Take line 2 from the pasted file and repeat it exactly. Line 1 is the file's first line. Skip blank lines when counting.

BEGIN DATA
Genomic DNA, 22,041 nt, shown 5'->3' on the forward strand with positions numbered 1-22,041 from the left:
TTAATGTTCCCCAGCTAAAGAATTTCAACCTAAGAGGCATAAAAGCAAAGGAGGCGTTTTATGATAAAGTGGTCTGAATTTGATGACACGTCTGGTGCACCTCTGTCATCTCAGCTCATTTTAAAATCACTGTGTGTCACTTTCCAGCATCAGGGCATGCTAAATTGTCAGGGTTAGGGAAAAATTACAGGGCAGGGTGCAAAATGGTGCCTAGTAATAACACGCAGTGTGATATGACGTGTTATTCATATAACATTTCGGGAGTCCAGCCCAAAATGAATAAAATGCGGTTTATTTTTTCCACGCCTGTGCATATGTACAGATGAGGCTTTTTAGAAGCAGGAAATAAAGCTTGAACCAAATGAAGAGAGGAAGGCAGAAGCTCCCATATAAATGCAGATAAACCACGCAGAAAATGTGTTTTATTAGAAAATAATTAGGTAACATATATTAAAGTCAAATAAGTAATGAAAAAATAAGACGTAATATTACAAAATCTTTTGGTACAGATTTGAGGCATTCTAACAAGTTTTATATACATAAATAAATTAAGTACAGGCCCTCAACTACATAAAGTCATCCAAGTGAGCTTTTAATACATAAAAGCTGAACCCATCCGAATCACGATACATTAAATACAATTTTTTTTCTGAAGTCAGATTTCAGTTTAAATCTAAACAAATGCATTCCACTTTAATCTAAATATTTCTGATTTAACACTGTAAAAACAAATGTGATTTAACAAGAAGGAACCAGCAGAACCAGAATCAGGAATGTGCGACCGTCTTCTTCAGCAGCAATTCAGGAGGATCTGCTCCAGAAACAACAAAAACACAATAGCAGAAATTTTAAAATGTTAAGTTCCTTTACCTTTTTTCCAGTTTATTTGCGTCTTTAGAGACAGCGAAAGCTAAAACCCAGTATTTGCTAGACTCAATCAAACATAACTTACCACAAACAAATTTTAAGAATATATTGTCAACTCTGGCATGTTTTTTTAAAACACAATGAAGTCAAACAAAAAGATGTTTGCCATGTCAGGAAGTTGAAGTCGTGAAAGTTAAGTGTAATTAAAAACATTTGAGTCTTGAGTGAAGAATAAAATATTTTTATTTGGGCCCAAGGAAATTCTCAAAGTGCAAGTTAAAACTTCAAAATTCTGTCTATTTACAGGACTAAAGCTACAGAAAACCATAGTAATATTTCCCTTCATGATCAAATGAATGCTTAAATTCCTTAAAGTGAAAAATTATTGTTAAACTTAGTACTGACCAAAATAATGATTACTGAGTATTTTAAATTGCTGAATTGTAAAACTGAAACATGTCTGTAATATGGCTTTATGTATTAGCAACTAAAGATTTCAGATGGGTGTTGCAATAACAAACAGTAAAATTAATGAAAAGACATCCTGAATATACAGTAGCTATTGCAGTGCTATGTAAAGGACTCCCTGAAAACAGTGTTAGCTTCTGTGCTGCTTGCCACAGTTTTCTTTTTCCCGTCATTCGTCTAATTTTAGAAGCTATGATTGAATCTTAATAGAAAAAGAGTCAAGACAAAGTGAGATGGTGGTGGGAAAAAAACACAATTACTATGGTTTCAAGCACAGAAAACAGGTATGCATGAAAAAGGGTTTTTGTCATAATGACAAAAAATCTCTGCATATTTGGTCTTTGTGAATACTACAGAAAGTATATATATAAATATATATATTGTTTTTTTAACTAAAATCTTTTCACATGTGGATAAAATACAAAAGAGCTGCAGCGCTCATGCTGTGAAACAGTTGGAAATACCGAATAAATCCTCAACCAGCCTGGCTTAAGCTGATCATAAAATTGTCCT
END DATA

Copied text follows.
TTAATGTTCCCCAGCTAAAGAATTTCAACCTAAGAGGCATAAAAGCAAAGGAGGCGTTTTATGATAAAGTGGTCTGAATTTGATGACACGTCTGGTGCACCTCTGTCATCTCAGCTCATTTTAAAATCACTGTGTGTCACTTTCCAGCATCAGGGCATGCTAAATTGTCAGGGTTAGGGAAAAATTACAGGGCAGGGTGCAAAATGGTGCCTAGTAATAACACGCAGTGTGATATGACGTGTTATTCATATAACATTTCGGGAGTCCAGCCCAAAATGAATAAAATGCGGTTTATTTTTTCCACGCCTGTGCATATGTACAGATGAGGCTTTTTAGAAGCAGGAAATAAAGCTTGAACCAAATGAAGAGAGGAAGGCAGAAGCTCCCATATAAATGCAGATAAACCACGCAGAAAATGTGTTTTATTAGAAAATAATTAGGTAACATATATTAAAGTCAAATAAGTAATGAAAAAATAAGACGTAATATTACAAAATCTTTTGGTACAGATTTGAGGCATTCTAACAAGTTTTATATACATAAATAAATTAAGTACAGGCCCTCAACTACATAAAGTCATCCAAGTGAGCTTTTAATACATAAAAGCTGAACCCATCCGAATCACGATACATTAAATACAATTTTTTTTCTGAAGTCAGATTTCAGTTTAAATCTAAACAAATGCATTCCACTTTAATCTAAATATTTCTGATTTAACACTGTAAAAACAAATGTGATTTAACAAGAAGGAACCAGCAGAACCAGAATCAGGAATGTGCGACCGTCTTCTTCAGCAGCAATTCAGGAGGATCTGCTCCAGAAACAACAAAAACACAATAGCAGAAATTTTAAAATGTTAAGTTCCTTTACCTTTTTTCCAGTTTATTTGCGTCTTTAGAGACAGCGAAAGCTAAAACCCAGTATTTGCTAGACTCAATCAAACATAACTTACCACAAACAAATTTTAAGAATATATTGTCAACTCTGGCATGTTTTTTTAAAACACAATGAAGTCAAACAAAAAGATGTTTGCCATGTCAGGAAGTTGAAGTCGTGAAAGTTAAGTGTAATTAAAAACATTTGAGTCTTGAGTGAAGAATAAAATATTTTTATTTGGGCCCAAGGAAATTCTCAAAGTGCAAGTTAAAACTTCAAAATTCTGTCTATTTACAGGACTAAAGCTACAGAAAACCATAGTAATATTTCCCTTCATGATCAAATGAATGCTTAAATTCCTTAAAGTGAAAAATTATTGTTAAACTTAGTACTGACCAAAATAATGATTACTGAGTATTTTAAATTGCTGAATTGTAAAACTGAAACATGTCTGTAATATGGCTTTATGTATTAGCAACTAAAGATTTCAGATGGGTGTTGCAATAACAAACAGTAAAATTAATGAAAAGACATCCTGAATATACAGTAGCTATTGCAGTGCTATGTAAAGGACTCCCTGAAAACAGTGTTAGCTTCTGTGCTGCTTGCCACAGTTTTCTTTTTCCCGTCATTCGTCTAATTTTAGAAGCTATGATTGAATCTTAATAGAAAAAGAGTCAAGACAAAGTGAGATGGTGGTGGGAAAAAAACACAATTACTATGGTTTCAAGCACAGAAAACAGGTATGCATGAAAAAGGGTTTTTGTCATAATGACAAAAAATCTCTGCATATTTGGTCTTTGTGAATACTACAGAAAGTATATATATAAATATATATATTGTTTTTTTAACTAAAATCTTTTCACATGTGGATAAAATACAAAAGAGCTGCAGCGCTCATGCTGTGAAACAGTTGGAAATACCGAATAAATCCTCAACCAGCCTGGCTTAAGCTGATCATAAAATTGTCCT